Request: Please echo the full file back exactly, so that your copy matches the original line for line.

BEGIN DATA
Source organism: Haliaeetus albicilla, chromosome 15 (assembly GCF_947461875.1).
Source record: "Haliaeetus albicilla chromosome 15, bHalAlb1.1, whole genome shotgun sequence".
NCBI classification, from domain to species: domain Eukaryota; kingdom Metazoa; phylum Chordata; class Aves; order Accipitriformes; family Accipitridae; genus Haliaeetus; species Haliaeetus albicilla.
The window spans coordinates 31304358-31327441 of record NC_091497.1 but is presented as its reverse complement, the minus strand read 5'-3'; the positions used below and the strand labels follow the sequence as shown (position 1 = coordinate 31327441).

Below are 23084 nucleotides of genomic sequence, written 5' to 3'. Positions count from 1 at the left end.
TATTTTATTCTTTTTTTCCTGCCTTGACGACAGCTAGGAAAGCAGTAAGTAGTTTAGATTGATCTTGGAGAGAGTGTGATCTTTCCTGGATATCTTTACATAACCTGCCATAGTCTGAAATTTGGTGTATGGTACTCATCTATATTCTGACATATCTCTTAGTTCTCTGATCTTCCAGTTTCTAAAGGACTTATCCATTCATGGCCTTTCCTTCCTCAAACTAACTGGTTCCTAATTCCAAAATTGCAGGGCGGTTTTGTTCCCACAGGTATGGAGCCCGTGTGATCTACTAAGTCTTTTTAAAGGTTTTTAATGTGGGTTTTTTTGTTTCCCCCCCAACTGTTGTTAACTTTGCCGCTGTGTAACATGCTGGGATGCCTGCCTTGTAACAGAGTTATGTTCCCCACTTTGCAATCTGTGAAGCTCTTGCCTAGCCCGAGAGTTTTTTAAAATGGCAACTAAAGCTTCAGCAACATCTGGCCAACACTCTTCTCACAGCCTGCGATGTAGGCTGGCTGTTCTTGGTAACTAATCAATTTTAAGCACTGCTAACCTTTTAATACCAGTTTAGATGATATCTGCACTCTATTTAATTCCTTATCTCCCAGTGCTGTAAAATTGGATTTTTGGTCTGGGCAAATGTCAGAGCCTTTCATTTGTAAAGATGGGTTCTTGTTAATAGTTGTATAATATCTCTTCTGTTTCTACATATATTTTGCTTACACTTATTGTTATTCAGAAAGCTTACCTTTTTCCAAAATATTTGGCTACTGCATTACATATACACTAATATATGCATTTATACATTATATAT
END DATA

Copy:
Source organism: Haliaeetus albicilla, chromosome 15 (assembly GCF_947461875.1).
Source record: "Haliaeetus albicilla chromosome 15, bHalAlb1.1, whole genome shotgun sequence".
NCBI classification, from domain to species: domain Eukaryota; kingdom Metazoa; phylum Chordata; class Aves; order Accipitriformes; family Accipitridae; genus Haliaeetus; species Haliaeetus albicilla.
The window spans coordinates 31304358-31327441 of record NC_091497.1 but is presented as its reverse complement, the minus strand read 5'-3'; the positions used below and the strand labels follow the sequence as shown (position 1 = coordinate 31327441).

Below are 23084 nucleotides of genomic sequence, written 5' to 3'. Positions count from 1 at the left end.
TATTTTATTCTTTTTTTCCTGCCTTGACGACAGCTAGGAAAGCAGTAAGTAGTTTAGATTGATCTTGGAGAGAGTGTGATCTTTCCTGGATATCTTTACATAACCTGCCATAGTCTGAAATTTGGTGTATGGTACTCATCTATATTCTGACATATCTCTTAGTTCTCTGATCTTCCAGTTTCTAAAGGACTTATCCATTCATGGCCTTTCCTTCCTCAAACTAACTGGTTCCTAATTCCAAAATTGCAGGGCGGTTTTGTTCCCACAGGTATGGAGCCCGTGTGATCTACTAAGTCTTTTTAAAGGTTTTTAATGTGGGTTTTTTTGTTTCCCCCCCAACTGTTGTTAACTTTGCCGCTGTGTAACATGCTGGGATGCCTGCCTTGTAACAGAGTTATGTTCCCCACTTTGCAATCTGTGAAGCTCTTGCCTAGCCCGAGAGTTTTTTAAAATGGCAACTAAAGCTTCAGCAACATCTGGCCAACACTCTTCTCACAGCCTGCGATGTAGGCTGGCTGTTCTTGGTAACTAATCAATTTTAAGCACTGCTAACCTTTTAATACCAGTTTAGATGATATCTGCACTCTATTTAATTCCTTATCTCCCAGTGCTGTAAAATTGGATTTTTGGTCTGGGCAAATGTCAGAGCCTTTCATTTGTAAAGATGGGTTCTTGTTAATAGTTGTATAATATCTCTTCTGTTTCTACATATATTTTGCTTACACTTATTGTTATTCAGAAAGCTTACCTTTTTCCAAAATATTTGGCTACTGCATTACATATACACTAATATATGCATTTATACATTATATAT